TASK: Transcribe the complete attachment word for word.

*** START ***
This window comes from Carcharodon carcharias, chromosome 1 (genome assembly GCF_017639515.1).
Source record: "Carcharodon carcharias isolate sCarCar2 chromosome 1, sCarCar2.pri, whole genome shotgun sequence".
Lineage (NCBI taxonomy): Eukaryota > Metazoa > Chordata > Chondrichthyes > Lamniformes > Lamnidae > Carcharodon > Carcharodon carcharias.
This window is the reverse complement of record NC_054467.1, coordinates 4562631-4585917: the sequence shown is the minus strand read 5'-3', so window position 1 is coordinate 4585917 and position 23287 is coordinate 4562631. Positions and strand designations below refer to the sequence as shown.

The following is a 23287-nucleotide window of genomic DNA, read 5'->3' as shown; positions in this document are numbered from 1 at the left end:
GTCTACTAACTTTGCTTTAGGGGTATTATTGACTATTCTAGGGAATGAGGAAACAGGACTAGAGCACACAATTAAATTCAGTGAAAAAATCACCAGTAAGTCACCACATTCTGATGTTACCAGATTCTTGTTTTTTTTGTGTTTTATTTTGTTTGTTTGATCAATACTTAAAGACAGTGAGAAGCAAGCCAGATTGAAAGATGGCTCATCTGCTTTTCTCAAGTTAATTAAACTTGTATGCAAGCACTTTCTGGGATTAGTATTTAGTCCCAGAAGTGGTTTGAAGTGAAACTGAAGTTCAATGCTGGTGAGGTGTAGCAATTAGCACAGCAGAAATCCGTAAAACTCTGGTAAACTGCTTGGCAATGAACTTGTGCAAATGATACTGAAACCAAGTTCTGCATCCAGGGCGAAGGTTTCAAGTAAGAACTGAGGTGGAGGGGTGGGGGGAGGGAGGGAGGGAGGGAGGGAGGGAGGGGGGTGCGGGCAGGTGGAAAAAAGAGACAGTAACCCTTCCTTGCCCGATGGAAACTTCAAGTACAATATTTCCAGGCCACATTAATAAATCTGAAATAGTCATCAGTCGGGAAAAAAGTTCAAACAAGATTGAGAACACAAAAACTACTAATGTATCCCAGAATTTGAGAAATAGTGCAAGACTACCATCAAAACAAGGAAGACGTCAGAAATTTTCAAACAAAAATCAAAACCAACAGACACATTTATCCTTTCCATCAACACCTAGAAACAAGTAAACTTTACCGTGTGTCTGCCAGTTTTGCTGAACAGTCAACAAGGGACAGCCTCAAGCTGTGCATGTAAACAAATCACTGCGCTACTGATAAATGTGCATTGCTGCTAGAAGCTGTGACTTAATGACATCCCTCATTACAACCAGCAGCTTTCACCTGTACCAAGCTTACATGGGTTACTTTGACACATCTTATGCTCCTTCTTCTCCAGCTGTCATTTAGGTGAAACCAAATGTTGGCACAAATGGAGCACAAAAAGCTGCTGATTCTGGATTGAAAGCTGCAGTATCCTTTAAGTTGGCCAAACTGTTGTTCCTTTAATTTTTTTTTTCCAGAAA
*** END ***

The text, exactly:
This window comes from Carcharodon carcharias, chromosome 1 (genome assembly GCF_017639515.1).
Source record: "Carcharodon carcharias isolate sCarCar2 chromosome 1, sCarCar2.pri, whole genome shotgun sequence".
Lineage (NCBI taxonomy): Eukaryota > Metazoa > Chordata > Chondrichthyes > Lamniformes > Lamnidae > Carcharodon > Carcharodon carcharias.
This window is the reverse complement of record NC_054467.1, coordinates 4562631-4585917: the sequence shown is the minus strand read 5'-3', so window position 1 is coordinate 4585917 and position 23287 is coordinate 4562631. Positions and strand designations below refer to the sequence as shown.

The following is a 23287-nucleotide window of genomic DNA, read 5'->3' as shown; positions in this document are numbered from 1 at the left end:
GTCTACTAACTTTGCTTTAGGGGTATTATTGACTATTCTAGGGAATGAGGAAACAGGACTAGAGCACACAATTAAATTCAGTGAAAAAATCACCAGTAAGTCACCACATTCTGATGTTACCAGATTCTTGTTTTTTTTGTGTTTTATTTTGTTTGTTTGATCAATACTTAAAGACAGTGAGAAGCAAGCCAGATTGAAAGATGGCTCATCTGCTTTTCTCAAGTTAATTAAACTTGTATGCAAGCACTTTCTGGGATTAGTATTTAGTCCCAGAAGTGGTTTGAAGTGAAACTGAAGTTCAATGCTGGTGAGGTGTAGCAATTAGCACAGCAGAAATCCGTAAAACTCTGGTAAACTGCTTGGCAATGAACTTGTGCAAATGATACTGAAACCAAGTTCTGCATCCAGGGCGAAGGTTTCAAGTAAGAACTGAGGTGGAGGGGTGGGGGGAGGGAGGGAGGGAGGGAGGGAGGGAGGGGGGTGCGGGCAGGTGGAAAAAAGAGACAGTAACCCTTCCTTGCCCGATGGAAACTTCAAGTACAATATTTCCAGGCCACATTAATAAATCTGAAATAGTCATCAGTCGGGAAAAAAGTTCAAACAAGATTGAGAACACAAAAACTACTAATGTATCCCAGAATTTGAGAAATAGTGCAAGACTACCATCAAAACAAGGAAGACGTCAGAAATTTTCAAACAAAAATCAAAACCAACAGACACATTTATCCTTTCCATCAACACCTAGAAACAAGTAAACTTTACCGTGTGTCTGCCAGTTTTGCTGAACAGTCAACAAGGGACAGCCTCAAGCTGTGCATGTAAACAAATCACTGCGCTACTGATAAATGTGCATTGCTGCTAGAAGCTGTGACTTAATGACATCCCTCATTACAACCAGCAGCTTTCACCTGTACCAAGCTTACATGGGTTACTTTGACACATCTTATGCTCCTTCTTCTCCAGCTGTCATTTAGGTGAAACCAAATGTTGGCACAAATGGAGCACAAAAAGCTGCTGATTCTGGATTGAAAGCTGCAGTATCCTTTAAGTTGGCCAAACTGTTGTTCCTTTAATTTTTTTTTTCCAGAAA